Of 92 breeds and crosses represented, researchers focused on ten with the greatest number of observations (Welsh cross, Welsh pony, Oldenburg, Thoroughbred, Crossbreed, Hanoverian, Pony Crossbreed, Dutch Warmblood, Warmblood, American Quarter Horse). A Dutch Welsh Pony commanded the highest bid at $19,750. The remaining bids were all warmbloods, ranging from just under $19,000 to $550.
Registry within a breed or riding association tended to be a driving factor to ensure a successful sale; however, registered horses did not differ noticeably in price.
Black and bay horses yielded the highest price, while dilution and dun coat colours yielded the lowest. Ashburn said this result contrasts with studies of stock horse sales where palomino, roan, tobiano and overo horses sold for the most money. She added that stock-type breeds were less represented in these sport horse auctions, and warmblood breeds tend to be black, bay, brown or grey.
The size of the horse impacted the final sale bids across both stock and sport horse listings, with larger sport horses commanding a higher final sale price.
Number of photos
Horses featured in six to 10 sales pictures sold for higher prices compared to other photo number ranges. Once the pictures numbered more than 11, the bid price declined, suggesting additional images didn’t help increase sale price.
Number of videos
Bid price increased along with the increase in number of videos from zero to four. Horses with four videos sold for the highest mean price at $7,946.
Professional training and horse’s level of experience
When professional training was indicated in the lot description, the bid price increased but sale outcome wasn’t affected. Sellers could also note the horse’s experience on a 10-point scale (one = least to 10 = most). Horses with lower levels of experience (those scoring from one to five) were more likely to sell; however, these ratings did not affect bid price. Ashburn said the results may suggest sport horses sold in online auctions are still early in their training and more advanced athletes are sold through other outlets.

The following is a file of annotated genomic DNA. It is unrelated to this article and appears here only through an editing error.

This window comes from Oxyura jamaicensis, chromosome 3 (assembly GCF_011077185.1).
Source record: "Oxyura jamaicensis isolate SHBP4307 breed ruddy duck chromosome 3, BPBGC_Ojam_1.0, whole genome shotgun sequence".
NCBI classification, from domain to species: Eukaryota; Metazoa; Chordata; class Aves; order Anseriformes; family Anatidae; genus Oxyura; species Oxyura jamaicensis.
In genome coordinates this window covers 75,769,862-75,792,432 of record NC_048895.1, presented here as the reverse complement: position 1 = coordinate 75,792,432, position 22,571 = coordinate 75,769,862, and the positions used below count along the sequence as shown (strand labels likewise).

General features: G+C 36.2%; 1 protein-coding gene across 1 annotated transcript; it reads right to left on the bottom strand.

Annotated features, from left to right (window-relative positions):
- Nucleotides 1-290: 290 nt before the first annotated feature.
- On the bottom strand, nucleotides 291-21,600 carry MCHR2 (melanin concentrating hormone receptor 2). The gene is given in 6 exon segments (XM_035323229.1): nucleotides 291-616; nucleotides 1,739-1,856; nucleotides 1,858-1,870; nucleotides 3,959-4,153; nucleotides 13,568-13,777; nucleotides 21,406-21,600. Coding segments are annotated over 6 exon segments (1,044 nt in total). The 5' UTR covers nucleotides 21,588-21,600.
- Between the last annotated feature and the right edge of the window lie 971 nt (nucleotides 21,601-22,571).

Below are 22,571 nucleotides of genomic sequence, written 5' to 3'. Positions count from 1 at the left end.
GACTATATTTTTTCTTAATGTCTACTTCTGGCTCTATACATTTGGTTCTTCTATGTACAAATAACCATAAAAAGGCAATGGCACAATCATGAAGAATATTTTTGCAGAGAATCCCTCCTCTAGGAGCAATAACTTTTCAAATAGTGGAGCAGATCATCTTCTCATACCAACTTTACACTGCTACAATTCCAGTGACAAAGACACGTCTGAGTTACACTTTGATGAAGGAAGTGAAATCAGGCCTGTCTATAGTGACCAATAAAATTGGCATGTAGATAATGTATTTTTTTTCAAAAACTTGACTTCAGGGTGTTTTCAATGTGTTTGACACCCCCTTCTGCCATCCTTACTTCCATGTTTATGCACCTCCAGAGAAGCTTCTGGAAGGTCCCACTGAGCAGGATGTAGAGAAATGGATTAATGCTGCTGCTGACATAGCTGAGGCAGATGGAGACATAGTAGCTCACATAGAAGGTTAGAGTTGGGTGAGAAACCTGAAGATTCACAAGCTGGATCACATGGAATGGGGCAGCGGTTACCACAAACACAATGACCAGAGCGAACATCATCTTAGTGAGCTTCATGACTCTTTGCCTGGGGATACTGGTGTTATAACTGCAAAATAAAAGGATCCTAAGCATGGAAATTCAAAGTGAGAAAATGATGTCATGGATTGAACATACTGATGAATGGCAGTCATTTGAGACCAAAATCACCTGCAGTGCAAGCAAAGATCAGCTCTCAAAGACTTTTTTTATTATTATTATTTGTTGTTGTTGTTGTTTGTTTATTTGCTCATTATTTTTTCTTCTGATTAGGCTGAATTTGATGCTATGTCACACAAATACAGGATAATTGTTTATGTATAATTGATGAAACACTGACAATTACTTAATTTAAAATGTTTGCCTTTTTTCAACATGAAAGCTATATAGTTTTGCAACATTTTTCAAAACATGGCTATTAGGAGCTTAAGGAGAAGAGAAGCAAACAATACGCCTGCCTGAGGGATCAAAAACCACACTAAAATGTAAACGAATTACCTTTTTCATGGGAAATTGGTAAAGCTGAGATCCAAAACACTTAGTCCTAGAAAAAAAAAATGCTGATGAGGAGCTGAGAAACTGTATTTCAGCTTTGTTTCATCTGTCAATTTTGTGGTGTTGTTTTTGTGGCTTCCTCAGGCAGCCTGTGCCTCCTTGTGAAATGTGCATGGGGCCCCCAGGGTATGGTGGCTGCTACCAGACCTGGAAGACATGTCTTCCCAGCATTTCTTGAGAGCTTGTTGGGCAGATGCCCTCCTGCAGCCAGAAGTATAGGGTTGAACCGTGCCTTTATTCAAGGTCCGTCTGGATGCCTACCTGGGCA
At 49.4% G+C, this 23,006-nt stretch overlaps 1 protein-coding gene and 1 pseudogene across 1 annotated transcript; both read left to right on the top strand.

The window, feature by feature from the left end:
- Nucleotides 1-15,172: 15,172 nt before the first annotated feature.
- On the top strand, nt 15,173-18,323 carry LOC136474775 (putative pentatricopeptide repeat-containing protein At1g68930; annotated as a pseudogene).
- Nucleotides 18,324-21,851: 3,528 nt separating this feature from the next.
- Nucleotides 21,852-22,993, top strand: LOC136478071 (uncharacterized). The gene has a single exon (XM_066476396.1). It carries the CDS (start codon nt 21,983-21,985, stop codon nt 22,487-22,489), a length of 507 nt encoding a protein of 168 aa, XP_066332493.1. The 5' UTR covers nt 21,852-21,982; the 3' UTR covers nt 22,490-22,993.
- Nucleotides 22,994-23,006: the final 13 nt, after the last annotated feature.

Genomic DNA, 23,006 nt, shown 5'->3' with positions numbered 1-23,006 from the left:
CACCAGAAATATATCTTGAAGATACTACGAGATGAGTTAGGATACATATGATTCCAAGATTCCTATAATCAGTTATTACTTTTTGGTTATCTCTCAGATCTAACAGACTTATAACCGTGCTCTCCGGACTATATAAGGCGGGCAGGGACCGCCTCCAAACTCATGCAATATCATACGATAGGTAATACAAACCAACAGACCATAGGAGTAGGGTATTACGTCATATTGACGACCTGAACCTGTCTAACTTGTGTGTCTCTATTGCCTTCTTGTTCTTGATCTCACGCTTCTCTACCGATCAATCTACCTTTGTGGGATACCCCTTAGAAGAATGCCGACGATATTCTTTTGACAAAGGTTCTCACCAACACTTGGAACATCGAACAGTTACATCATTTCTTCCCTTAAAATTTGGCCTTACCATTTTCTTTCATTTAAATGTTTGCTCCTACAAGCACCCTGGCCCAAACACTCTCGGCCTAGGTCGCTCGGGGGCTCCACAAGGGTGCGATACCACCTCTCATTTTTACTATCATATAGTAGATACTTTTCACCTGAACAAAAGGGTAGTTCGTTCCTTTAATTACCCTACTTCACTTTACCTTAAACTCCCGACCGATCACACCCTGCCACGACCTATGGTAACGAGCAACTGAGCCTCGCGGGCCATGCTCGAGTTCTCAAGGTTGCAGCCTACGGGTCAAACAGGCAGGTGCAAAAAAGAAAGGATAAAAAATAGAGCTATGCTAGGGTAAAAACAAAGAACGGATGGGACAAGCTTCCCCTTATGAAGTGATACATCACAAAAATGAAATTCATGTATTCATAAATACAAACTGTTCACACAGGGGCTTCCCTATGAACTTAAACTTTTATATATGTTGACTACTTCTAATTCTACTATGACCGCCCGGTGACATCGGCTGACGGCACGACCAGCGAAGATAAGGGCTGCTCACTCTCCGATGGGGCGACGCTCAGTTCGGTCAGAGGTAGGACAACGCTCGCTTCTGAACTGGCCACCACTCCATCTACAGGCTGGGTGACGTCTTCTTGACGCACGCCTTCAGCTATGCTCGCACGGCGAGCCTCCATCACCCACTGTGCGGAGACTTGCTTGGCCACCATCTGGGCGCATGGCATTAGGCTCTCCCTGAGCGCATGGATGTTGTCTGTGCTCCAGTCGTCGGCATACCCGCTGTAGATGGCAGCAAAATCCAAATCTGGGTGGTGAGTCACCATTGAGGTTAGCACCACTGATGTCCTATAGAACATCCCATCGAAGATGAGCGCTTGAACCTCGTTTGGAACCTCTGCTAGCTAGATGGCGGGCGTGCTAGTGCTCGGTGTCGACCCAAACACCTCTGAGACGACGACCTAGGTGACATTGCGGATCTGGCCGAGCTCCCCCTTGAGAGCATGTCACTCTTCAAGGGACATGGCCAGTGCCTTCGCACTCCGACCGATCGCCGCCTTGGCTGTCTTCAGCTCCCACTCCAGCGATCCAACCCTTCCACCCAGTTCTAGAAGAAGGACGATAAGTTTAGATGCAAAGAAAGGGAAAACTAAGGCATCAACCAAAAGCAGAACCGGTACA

The number of disciplines a particular horse was involved in was not a contributing factor to sale price; however, if listed, specific disciplines such as dressage and jumping resulted in a higher sale price.
Contrary to the researchers’ hypothesis, disposition didn’t affect sale outcome or bid price.
Ashburn concluded by saying the horse industry could use the results of the study to assign objective values based on data to horses in auction or private sales.
“Buyers can benefit through understanding the price they should expect to pay for horses with their desired characteristics. It will help the seller in understanding trends and getting a realistic understanding of their horse’s value,” she said. “Overall, the data from this study will be helpful in the sport horse sector of the industry in determining the factors that influence the price of horses sold at online auctions.”